On the day a child is born, parents give their bundle of joy a name. This name is pondered, researched, and possibly fought over. The name Leah Heleena means a lot to me. Leah is the name of my mom’s childhood friend, the type of friend you hide in the attic for a week without your parents knowing. “Heleena” was the name of my Great Grandmother’s Grandmother. This name was exclaimed as I was found playing in the mud in my Sunday best. While this name was often used to grab my attention, my sisters and I shared names that implied all the love and affection we couldn’t comprehend until we had children of our own. As my Nana lived her last days on this earth she had few moments of lucidity. During one of them, she looked at me, put her hand on my face, and said “you’re my Leah”.

Halfway through my Forties, I’m realizing why these names are so important. Each name brings its own sense of belonging. Nieces, nephews, and kids of friends call me Aunt Leah, Aunt Weela, and even Quesadilla. I’m filled with humility when my buddy Ryan calls me “Coach”. The implication that I have provided encouragement or guidance to warrant that name fills me with gratitude. Three plus years after my last day working at Covenant and my work-study students still call me “Boss”. Except for Jay who continues to call me Mrs. Jones and I continue to find it endearing.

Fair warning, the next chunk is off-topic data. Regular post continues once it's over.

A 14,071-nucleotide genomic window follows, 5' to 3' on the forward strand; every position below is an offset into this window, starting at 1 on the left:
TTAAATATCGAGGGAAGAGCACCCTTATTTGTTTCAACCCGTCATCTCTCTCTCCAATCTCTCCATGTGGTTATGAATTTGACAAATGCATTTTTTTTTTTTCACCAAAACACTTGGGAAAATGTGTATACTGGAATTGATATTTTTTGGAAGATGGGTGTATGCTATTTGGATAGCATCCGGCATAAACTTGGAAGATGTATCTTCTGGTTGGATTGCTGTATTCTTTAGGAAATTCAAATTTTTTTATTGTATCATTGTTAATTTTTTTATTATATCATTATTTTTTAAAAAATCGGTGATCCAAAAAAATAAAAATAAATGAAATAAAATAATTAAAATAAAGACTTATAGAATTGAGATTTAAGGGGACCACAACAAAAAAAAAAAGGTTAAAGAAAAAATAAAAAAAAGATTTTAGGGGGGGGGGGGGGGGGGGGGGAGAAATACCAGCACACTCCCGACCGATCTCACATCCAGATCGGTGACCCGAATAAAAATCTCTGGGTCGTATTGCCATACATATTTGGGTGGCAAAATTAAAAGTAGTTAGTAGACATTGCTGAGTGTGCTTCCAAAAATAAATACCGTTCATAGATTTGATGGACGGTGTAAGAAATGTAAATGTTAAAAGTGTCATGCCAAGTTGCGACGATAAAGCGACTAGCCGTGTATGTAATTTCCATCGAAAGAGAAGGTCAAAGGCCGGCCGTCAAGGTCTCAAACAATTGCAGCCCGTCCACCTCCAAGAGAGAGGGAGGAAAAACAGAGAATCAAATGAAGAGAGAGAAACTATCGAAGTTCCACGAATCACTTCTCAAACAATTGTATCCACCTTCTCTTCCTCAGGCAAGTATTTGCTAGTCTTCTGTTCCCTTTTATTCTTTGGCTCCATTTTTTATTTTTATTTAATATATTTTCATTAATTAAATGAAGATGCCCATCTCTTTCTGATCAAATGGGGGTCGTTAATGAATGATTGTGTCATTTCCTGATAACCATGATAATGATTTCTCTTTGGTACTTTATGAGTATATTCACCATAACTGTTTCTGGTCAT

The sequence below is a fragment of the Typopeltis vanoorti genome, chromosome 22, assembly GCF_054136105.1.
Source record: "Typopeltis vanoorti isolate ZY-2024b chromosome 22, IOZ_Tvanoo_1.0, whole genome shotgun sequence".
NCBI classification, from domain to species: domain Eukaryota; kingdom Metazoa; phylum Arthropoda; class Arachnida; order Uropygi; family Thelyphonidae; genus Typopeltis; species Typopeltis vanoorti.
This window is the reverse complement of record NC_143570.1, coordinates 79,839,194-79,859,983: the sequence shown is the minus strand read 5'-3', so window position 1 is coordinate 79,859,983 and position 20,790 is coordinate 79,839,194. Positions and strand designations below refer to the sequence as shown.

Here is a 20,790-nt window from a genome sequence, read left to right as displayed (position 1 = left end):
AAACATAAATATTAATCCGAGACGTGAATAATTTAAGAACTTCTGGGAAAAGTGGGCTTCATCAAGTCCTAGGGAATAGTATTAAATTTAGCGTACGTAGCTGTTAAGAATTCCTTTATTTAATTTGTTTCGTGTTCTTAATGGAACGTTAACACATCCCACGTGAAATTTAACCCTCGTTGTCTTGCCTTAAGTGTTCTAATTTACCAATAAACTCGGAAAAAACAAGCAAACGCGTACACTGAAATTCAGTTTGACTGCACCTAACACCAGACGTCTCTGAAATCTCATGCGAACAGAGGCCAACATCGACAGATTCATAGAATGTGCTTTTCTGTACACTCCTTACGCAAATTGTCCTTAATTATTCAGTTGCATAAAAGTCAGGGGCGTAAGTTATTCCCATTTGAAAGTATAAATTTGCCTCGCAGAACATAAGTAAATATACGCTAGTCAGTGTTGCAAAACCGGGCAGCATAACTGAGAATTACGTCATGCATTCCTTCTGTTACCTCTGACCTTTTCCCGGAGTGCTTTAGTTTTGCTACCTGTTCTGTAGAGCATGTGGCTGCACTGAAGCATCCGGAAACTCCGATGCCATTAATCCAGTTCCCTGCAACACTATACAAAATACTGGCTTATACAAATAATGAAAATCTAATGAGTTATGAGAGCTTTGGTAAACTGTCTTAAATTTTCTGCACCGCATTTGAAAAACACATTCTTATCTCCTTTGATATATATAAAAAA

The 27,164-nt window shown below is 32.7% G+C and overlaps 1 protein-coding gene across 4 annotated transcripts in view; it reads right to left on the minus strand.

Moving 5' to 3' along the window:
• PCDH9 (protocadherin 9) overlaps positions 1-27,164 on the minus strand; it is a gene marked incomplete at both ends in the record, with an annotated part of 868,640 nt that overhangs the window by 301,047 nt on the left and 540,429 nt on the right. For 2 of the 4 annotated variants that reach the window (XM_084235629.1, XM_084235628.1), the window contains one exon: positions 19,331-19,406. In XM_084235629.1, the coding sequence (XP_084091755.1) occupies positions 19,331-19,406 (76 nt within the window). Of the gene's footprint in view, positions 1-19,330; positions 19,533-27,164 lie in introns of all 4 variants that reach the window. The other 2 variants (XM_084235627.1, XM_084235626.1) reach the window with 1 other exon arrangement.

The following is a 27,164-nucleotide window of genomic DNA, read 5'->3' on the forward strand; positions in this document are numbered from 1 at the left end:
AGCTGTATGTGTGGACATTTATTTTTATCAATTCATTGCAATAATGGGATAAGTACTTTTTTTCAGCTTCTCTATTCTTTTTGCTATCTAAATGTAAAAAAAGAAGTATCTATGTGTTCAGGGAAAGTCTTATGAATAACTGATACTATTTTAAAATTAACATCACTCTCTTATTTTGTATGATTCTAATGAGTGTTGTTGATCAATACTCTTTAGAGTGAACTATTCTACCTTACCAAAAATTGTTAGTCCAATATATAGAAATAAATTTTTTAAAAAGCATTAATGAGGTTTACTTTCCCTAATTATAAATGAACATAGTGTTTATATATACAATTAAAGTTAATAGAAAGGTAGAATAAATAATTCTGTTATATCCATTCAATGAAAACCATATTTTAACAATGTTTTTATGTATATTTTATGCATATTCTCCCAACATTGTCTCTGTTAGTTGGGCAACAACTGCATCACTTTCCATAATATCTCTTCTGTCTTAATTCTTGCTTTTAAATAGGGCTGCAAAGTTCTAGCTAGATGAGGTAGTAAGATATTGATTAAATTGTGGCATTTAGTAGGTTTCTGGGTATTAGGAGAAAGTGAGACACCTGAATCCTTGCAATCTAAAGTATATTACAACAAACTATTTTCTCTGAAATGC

Mommy is the name while I loved, I often wanted to change during the years it was spoken multiple times each minute of every day. ¬†When Mommy transitioned to Mom, I realized my kids were growing up way too fast and I was thankful they still had needs I could meet. When these three call me “Mom” (or “Momma” for Eliot) responsibility is coupled with empowerment by the sense of confidence it seems to convey. They have confidence they will find security, acceptance, and their own unconditional belonging.


As I dial into who I am, the names Andy calls me are at my very core. I won’t risk turning my readers bilious by providing a list. I’ll just say, they mean different things oscillating from a casual “Hey Babe” to decades of love and commitment expressed in “Baby Doll”. There are times these names are super familiar and information being relayed is very mundane. Other times the level of dedication being expressed settles me. It reminds me how I belong.


What we all want most is to be known so we may find our place to belong. I’m blessed by all of you who continue to take the time to know me. However, as wonderful as the names described above make me feel, as much purpose as they give me, they cannot provide everlasting hope. The fulfillment they give lacks peace without the reality of true belonging given by the Lord when he calls me child, sister…friend. My name is written on the hands and in the heart of his beautiful Son. I am nothing without the most powerful name given to me when Jesus called me “Redeemed”.